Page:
A Load of Old Rubbish: displaying archaeology of the modern city
Museum Victoria has an immense collection of archaeology of the modern city, the most significant assemblage being that uncovered from 'Little Lon', a nineteenth century, working-class area in inner-city Melbourne. This assemblage totals almost 500,000 broken, mundane, ordinary, and fragmented pieces: to quote the museum's education department 'A Load of Old Rubbish'.
In developing Melbourne Museum's recently opened exhibition Melbourne Story, curatorial staff were faced with the question of how to display this 'rubbish' in a way that gave meaning to the objects, and allowed the telling of some of Little Lon's complex stories.
Evaluation of the museum's previous Little Lon exhibit indicated that though visitors enjoyed the stories, they didn't understand the relationship between the archaeological material and the narratives, and they wanted a more interactive experience. Marrying these findings with contemporary trends in exhibition practice, it was decided to recreate a corner of nineteenth century Little Lon.
This paper will describe the new exhibit and explain how the archaeological material informed the recreation, dictated themes, and identified the selection of personal narratives that present a snapshot of life in late-nineteenth century Little Lon.
Dr Kirsten Wehner is a senior curator at the National Museum of Australia. She has recently led curatorial teams developing the Museum's Circa theatre and Australian Journeys gallery and is currently directing the team developing the new Creating a Country gallery. Kirsten has engaged Australian history and representational practice in text, film, collection and exhibition and her current interests include the phenomenology of museum visiting, histories of photography and practices of landscape design and horticulture.
Adele Wessell and Alison Wishart
Adele Wessell is a historian at Southern Cross University in Lismore. She has published on historiography, teaching and community engagement and food history. Her forthcoming book is titled First Course: An Introduction to Food History. She had a Visiting Fellowship with the National Museum of Australia in November 2008 and is currently working with Curator Alison Wishart on one of the books in the Museum's collection, Our Cookery Book, which may shed light on changing domestic roles, women's position in Australian society and issues such as citizenship and home.
Alison Wishart has worked as a curator at the Museum of Tropical Queensland in Townsville, the State Library of Queensland and the National Museum of Australia. She has a B.A. (Hons) through the University of Queensland and hopes to finish that Masters in Museum Studies this year!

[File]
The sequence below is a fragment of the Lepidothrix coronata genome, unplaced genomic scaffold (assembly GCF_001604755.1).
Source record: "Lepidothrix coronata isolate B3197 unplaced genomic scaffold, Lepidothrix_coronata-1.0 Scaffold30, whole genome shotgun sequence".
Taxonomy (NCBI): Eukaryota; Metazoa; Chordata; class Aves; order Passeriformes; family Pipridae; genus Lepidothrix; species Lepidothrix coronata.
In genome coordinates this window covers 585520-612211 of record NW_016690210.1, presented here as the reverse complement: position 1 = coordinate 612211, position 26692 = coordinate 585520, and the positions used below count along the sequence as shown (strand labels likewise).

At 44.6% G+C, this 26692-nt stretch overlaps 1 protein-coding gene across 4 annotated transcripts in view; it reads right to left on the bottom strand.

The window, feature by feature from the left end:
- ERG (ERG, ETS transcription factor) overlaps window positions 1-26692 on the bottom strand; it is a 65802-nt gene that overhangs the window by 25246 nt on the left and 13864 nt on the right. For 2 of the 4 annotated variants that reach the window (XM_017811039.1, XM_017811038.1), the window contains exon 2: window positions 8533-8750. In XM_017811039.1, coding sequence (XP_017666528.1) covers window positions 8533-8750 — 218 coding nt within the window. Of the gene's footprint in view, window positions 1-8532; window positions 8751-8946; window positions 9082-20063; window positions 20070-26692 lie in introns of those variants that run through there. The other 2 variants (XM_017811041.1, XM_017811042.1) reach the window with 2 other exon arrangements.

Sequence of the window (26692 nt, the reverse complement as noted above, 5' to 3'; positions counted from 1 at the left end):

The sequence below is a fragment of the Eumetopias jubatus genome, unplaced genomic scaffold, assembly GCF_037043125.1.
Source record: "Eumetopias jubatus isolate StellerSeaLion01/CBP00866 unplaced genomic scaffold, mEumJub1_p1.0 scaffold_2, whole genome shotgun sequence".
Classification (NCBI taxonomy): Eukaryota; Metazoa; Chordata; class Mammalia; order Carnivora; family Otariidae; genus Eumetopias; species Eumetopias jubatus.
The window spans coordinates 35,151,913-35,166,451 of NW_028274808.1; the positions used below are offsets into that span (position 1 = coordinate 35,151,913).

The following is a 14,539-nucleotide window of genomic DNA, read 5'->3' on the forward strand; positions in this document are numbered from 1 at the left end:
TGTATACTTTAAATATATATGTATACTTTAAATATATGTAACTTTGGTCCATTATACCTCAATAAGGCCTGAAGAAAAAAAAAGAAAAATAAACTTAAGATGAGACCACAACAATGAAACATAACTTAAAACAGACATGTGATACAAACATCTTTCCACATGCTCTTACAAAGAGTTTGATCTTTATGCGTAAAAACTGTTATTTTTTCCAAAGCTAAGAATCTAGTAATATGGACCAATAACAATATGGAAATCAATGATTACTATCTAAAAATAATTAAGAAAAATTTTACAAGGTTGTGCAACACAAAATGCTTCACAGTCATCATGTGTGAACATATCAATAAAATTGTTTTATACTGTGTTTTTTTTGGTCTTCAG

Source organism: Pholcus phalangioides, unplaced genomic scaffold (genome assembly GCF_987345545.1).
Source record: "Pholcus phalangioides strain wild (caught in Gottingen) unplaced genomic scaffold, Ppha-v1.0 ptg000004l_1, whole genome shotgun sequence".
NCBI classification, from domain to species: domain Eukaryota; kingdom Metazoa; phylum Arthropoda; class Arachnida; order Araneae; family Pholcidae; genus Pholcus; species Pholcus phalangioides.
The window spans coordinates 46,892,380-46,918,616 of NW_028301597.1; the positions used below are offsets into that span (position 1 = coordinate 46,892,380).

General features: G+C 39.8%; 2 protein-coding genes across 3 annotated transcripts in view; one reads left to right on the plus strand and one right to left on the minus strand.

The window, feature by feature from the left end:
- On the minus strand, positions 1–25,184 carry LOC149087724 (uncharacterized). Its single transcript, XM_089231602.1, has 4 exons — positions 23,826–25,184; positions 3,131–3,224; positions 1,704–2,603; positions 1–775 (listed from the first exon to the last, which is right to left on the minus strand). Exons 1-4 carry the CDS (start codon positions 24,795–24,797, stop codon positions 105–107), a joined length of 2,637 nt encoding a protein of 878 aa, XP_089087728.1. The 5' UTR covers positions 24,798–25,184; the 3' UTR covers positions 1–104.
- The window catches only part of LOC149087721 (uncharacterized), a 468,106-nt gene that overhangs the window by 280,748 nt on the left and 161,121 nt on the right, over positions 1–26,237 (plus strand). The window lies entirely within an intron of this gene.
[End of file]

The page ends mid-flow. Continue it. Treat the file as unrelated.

Flora Pell – Australia's First Domestic Goddess
Displaying rare cookbooks in a museum setting is often problematic and frustrating, for both visitors and curators. This is partly because cooking is a multi-sensory experience. Visitors want to read the recipes, taste the ingredients and smell the food. Curators want visitors to know that a cookbook can tell us so much more about ourselves and our history than how to bake a cake.
Flora Pell's Our Cookery Book epitomises this dilemma. To display the front cover is to do its history and museum visitors an injustice. First published in 1916, Our Cookery Book became a primer for girls studying domestic arts, as home economics was called then, and a culinary bible for women in the home. This influential cookbook was re-printed in over 20 editions up to 1951 (and a copy is held in the NMA's National Historical Collection).
This paper will briefly explore the history of Our Cookery Book and ways to display it to best communicate its significance to a museum audience.
Elspeth Wishart has worked with cultural heritage collections for nearly 30 years. After being appointed the first curator at the Port Arthur Historic Site she has continued to "do her time' in Tasmania with 15 years as Curator of History at the Queen Victoria Museum and Art Gallery in Launceston focusing on social history and industrial heritage collections. For the past 8 years she has held the position of Senior Curator History at the Tasmanian Museum and Art Gallery and in the past year has taken on the additional responsibility for the Antarctic and Southern Oceans collections.
From Flat things Big things grow!
The Tasmanian Museum and Art Gallery is currently reviewing its historical collections and their associated research in an attempt to review and revisit the stories that the artefacts can tell for the potential new exhibitions in the proposed redeveloped Museum. As we examine these collections we realise that a number of key items that we wish to feature are two-dimensional usually with considerable constraints on their display potential. The stories they have to tell are often complex and moving but we are grappling with the challenges in how we bring out these multi-dimensional aspects to the best advantage for both the public and the artefact.
This will be highlighted by two case studies, one a Gallipoli Red Cross flag, the second a letter written to a convict woman by her husband from Ireland in 1843.
There are no right or wrong ways but I would be eager to engage with colleagues who have approached similar instances and how well these have been achieved.